In our study, we included 11 boys (44%) and 14 girls (56%). Moreover, the right upper limb was the commonest to be affected when compared to the left one (22 vs. 3 cases).

Another study handling the same perspective included 32 cases; of whom 18 (56.25%) were boys, and 14 (43.75%) were girls. Additionally, the right shoulder was affected in 15 cases (46.87%) while the remaining 17 cases (53.13%) had their left shoulder affected [21] .

Cohen et al. found very clear functional and clinical improvement provided by subscapularis muscle release with latissimus dorsi and teres major transfer [21] . These previous results are similar to our results which revealed highly favorable outcome after subscapularis release combined with tendons transfer. More than 70% of patients included in our study reached G IV and G V shoulder function according to Modified Gilbert shoulder evaluation scale.

An Indian study was conducted to evaluate the clinical outcome of shoulder muscle transfer for shoulder abnormalities in obstetric brachial plexus palsy. Using modified Mallet score, both shoulder movement and functions were significantly improved after the surgical procedure after a mean follow up of 4 years (range 2.5 - 8 years). The pre-operative Mallet score ranged from 8 to 13 with a mean of 11.2 ± 1.41, and that score has improved to a mean of 19.2 ± 1.66 (range 15 - 20). Moreover, no patient had worsening of shoulder function [20] .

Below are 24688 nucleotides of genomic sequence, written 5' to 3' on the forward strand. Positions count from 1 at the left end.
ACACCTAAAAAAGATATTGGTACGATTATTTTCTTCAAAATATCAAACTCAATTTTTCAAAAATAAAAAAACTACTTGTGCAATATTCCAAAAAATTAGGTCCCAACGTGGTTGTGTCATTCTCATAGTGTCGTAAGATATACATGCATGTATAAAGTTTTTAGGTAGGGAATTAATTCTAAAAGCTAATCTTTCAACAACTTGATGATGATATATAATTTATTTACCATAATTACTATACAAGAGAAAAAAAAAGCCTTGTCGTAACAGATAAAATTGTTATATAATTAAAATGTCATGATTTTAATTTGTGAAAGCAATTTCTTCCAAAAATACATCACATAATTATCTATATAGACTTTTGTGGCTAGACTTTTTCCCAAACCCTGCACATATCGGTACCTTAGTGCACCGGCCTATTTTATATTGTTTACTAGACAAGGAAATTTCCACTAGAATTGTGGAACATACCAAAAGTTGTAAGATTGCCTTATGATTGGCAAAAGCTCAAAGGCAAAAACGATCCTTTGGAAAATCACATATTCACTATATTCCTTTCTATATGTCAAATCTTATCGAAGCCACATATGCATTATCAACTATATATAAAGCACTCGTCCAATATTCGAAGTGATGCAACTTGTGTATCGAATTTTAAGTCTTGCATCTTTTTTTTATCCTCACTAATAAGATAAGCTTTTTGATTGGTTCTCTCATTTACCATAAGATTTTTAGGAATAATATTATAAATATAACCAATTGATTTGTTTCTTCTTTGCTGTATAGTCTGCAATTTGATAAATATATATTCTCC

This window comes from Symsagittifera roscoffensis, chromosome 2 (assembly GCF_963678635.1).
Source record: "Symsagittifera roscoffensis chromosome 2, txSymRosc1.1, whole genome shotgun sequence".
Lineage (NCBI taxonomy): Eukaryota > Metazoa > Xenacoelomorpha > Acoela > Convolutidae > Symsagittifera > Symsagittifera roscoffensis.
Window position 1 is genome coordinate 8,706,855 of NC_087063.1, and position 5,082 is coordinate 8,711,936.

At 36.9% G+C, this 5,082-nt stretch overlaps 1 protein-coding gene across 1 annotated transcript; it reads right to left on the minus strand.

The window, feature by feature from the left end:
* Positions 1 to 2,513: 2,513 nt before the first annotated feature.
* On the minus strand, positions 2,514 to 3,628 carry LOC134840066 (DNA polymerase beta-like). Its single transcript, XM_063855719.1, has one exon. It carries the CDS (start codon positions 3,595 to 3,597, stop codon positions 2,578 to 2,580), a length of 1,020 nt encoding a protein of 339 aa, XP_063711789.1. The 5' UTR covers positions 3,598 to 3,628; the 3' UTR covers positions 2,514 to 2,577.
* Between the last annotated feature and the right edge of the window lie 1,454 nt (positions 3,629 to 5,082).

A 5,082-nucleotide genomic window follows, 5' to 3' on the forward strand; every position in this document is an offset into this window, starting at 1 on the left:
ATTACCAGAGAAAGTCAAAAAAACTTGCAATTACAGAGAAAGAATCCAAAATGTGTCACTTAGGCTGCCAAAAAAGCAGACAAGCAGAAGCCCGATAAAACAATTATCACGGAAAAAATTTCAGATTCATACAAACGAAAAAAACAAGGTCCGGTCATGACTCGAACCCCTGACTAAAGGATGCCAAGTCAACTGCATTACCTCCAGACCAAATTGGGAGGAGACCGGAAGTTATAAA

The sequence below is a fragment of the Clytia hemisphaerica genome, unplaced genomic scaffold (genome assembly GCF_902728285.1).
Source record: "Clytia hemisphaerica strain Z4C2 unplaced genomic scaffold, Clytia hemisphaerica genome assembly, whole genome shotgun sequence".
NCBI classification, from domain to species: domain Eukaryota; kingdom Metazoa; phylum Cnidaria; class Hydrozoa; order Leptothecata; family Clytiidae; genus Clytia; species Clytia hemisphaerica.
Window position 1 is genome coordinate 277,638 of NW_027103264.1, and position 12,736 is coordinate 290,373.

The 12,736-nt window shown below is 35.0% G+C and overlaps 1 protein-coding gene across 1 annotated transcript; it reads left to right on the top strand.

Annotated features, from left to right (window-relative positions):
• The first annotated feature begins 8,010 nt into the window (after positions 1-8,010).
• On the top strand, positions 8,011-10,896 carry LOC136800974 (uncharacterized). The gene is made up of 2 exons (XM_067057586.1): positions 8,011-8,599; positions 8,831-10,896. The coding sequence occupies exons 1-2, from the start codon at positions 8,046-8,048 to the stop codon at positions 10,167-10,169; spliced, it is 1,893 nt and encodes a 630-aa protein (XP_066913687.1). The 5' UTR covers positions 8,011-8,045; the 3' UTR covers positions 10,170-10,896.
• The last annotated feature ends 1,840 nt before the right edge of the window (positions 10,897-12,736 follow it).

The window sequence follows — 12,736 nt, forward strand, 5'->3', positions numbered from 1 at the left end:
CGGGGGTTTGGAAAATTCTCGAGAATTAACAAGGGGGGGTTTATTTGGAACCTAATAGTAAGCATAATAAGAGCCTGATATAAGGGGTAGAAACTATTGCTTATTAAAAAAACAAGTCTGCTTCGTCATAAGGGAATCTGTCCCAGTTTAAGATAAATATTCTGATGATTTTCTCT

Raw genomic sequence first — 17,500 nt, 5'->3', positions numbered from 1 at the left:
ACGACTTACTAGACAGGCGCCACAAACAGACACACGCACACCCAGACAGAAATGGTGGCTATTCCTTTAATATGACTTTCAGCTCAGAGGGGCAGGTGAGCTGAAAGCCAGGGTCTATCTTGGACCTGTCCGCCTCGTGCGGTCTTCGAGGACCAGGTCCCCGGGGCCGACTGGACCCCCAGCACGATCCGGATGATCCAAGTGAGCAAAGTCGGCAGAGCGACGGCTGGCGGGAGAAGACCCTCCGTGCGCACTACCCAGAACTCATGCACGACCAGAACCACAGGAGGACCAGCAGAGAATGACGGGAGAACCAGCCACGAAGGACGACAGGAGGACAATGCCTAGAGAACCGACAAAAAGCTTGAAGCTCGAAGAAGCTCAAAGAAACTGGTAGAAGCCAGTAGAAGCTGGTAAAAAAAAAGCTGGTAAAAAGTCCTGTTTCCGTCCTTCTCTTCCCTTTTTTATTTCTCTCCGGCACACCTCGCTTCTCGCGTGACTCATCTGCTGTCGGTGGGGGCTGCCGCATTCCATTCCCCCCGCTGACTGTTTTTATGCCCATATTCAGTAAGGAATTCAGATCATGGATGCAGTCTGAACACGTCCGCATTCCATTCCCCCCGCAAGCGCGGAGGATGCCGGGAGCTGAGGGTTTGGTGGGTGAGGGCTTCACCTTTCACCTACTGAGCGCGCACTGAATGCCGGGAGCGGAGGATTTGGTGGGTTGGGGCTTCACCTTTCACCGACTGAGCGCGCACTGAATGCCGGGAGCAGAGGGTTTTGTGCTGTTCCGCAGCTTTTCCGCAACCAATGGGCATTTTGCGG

Another Egyptian study that was conducted to compare the outcome of subscapularis sliding combined with either latissimus dorsi transfer (group A) or combined latissimus dorsi and teres major transfer (group B) in cases of obstetric brachial palsies. Like this study, they used the modified Gilbert shoulder grading system for assessment. All patients showed statistically significant improvement of active shoulder abduction and external rotation without significant differences between the two groups. On the other hand, Significant external rotation contracture of the shoulder was experienced in 66.67% of cases but it was more noticed in group B cases. It was concluded that corrective surgery should be restricted to latissimus dorsi transfer without teres major transfer to avoid external rotation contractures [22] .